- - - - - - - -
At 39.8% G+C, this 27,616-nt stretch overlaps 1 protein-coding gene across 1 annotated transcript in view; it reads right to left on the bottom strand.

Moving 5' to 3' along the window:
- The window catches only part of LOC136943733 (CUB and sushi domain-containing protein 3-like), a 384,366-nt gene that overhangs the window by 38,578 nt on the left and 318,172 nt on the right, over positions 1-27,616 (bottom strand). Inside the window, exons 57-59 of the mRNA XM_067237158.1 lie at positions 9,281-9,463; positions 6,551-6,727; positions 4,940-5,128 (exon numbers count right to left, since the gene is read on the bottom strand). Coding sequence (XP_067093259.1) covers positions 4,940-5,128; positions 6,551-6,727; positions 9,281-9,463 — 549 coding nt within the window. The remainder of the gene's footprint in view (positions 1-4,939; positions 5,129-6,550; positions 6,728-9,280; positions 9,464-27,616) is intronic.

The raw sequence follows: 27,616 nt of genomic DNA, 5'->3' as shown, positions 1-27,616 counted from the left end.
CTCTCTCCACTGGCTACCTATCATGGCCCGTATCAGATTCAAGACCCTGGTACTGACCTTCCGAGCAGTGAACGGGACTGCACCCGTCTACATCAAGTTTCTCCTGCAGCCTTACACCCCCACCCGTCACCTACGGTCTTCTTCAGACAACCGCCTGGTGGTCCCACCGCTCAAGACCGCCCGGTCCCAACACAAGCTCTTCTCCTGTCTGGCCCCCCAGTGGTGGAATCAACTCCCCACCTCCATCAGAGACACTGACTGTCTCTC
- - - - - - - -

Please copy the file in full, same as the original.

At 39.8% G+C, this 27,616-nt stretch overlaps 1 protein-coding gene across 1 annotated transcript in view; it reads right to left on the bottom strand.

Moving 5' to 3' along the window:
- The window catches only part of LOC136943733 (CUB and sushi domain-containing protein 3-like), a 384,366-nt gene that overhangs the window by 38,578 nt on the left and 318,172 nt on the right, over positions 1-27,616 (bottom strand). Inside the window, exons 57-59 of the mRNA XM_067237158.1 lie at positions 9,281-9,463; positions 6,551-6,727; positions 4,940-5,128 (exon numbers count right to left, since the gene is read on the bottom strand). Coding sequence (XP_067093259.1) covers positions 4,940-5,128; positions 6,551-6,727; positions 9,281-9,463 — 549 coding nt within the window. The remainder of the gene's footprint in view (positions 1-4,939; positions 5,129-6,550; positions 6,728-9,280; positions 9,464-27,616) is intronic.

The raw sequence follows: 27,616 nt of genomic DNA, 5'->3' as shown, positions 1-27,616 counted from the left end.
CTCTCTCCACTGGCTACCTATCATGGCCCGTATCAGATTCAAGACCCTGGTACTGACCTTCCGAGCAGTGAACGGGACTGCACCCGTCTACATCAAGTTTCTCCTGCAGCCTTACACCCCCACCCGTCACCTACGGTCTTCTTCAGACAACCGCCTGGTGGTCCCACCGCTCAAGACCGCCCGGTCCCAACACAAGCTCTTCTCCTGTCTGGCCCCCCAGTGGTGGAATCAACTCCCCACCTCCATCAGAGACACTGACTGTCTCTC